Comment on Apollo Moon Landing Hoax – Video Evidence by jfb.
Here’s a handy experiment to try. Grab a digital camera with a manual exposure mode. On the next sunny day, go outside around noon, set your camera to ISO 100, shutter speed to 1/125, aperture to f/16, and take a picture of the landscape. You *should* get a decent exposure, at least within a half-stop or so. Now set the shutter speed to 30 seconds and take another picture. You should get a frame of solid, detail-free white.
On the next moonless night, go outside and take a picture of the stars using the same two sets of exposure settings. At Tv=1/125, you should have solid black where the stars should be. At Tv=30″, you should see at least the brightest stars (and possibly a lot of noise, depending on the camera).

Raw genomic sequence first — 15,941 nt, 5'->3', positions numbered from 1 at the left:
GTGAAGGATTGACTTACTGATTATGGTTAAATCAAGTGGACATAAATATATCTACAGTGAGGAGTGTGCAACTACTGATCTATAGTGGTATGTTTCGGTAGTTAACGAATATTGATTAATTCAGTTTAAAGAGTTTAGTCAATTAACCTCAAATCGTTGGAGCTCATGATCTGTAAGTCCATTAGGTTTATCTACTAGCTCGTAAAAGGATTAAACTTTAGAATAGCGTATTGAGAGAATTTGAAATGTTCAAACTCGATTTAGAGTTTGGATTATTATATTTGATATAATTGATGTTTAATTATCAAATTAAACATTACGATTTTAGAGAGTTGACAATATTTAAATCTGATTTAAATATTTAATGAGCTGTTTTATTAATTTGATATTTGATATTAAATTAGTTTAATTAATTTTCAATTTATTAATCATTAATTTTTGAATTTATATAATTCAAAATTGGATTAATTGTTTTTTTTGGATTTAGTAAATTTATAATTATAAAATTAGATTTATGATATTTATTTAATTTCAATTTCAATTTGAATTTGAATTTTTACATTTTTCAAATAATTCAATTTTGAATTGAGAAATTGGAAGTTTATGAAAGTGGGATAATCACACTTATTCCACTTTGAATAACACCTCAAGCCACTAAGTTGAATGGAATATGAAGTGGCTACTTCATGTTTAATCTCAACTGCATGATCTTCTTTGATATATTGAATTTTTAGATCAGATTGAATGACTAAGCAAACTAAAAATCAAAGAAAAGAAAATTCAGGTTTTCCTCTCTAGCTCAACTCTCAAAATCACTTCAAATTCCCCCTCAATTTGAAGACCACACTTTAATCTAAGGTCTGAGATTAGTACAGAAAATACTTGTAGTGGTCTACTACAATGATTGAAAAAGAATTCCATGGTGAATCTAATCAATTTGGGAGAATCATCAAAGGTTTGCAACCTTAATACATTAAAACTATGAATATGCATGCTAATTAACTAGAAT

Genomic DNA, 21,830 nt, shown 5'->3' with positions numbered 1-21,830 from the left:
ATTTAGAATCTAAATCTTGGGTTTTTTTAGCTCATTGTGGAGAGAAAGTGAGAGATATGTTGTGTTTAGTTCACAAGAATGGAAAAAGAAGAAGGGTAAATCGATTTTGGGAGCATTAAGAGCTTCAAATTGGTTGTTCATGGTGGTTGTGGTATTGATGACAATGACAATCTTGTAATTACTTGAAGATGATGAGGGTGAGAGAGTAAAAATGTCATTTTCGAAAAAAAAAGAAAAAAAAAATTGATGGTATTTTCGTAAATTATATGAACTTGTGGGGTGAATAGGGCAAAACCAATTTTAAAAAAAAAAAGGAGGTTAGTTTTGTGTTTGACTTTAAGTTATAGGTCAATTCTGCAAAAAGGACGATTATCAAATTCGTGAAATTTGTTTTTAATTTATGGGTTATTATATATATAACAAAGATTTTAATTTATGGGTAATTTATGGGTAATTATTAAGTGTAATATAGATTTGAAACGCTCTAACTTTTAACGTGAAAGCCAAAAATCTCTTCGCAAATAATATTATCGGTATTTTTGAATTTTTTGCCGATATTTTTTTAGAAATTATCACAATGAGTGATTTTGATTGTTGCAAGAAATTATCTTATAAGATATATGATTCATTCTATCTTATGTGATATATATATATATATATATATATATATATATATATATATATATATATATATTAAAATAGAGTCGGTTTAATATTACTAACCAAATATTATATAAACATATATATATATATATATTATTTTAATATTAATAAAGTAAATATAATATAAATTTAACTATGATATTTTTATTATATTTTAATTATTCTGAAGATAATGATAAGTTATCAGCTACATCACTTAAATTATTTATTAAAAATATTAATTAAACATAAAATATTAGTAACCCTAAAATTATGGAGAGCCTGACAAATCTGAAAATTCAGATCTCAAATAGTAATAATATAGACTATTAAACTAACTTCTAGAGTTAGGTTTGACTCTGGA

Photographic film and digital sensors cannot capture the dynamic range between the sunlit lunar (or terrestrial) surface *and* the stars in the background. Our eyes have greater range, but even they have limits (tell me how many stars you can see on a moonless night vs. a night with a full moon).
Expose for the lunar surface, and the stars simply don’t register. Expose for the stars, and the surface will be a detail-free blob of solid white. Don’t take my word for it, grab your camera and see for yourself.
To get both in the same image, you either would have to use two separate exposures and combine them later, or somehow double expose the same frame, masking out the surface for one exposure and the stars for the other.
As for the Luna and Zond photos in the link you supplied: which frames are supposed to have stars in the background? As far as I can tell, *none* of the images show any background stars.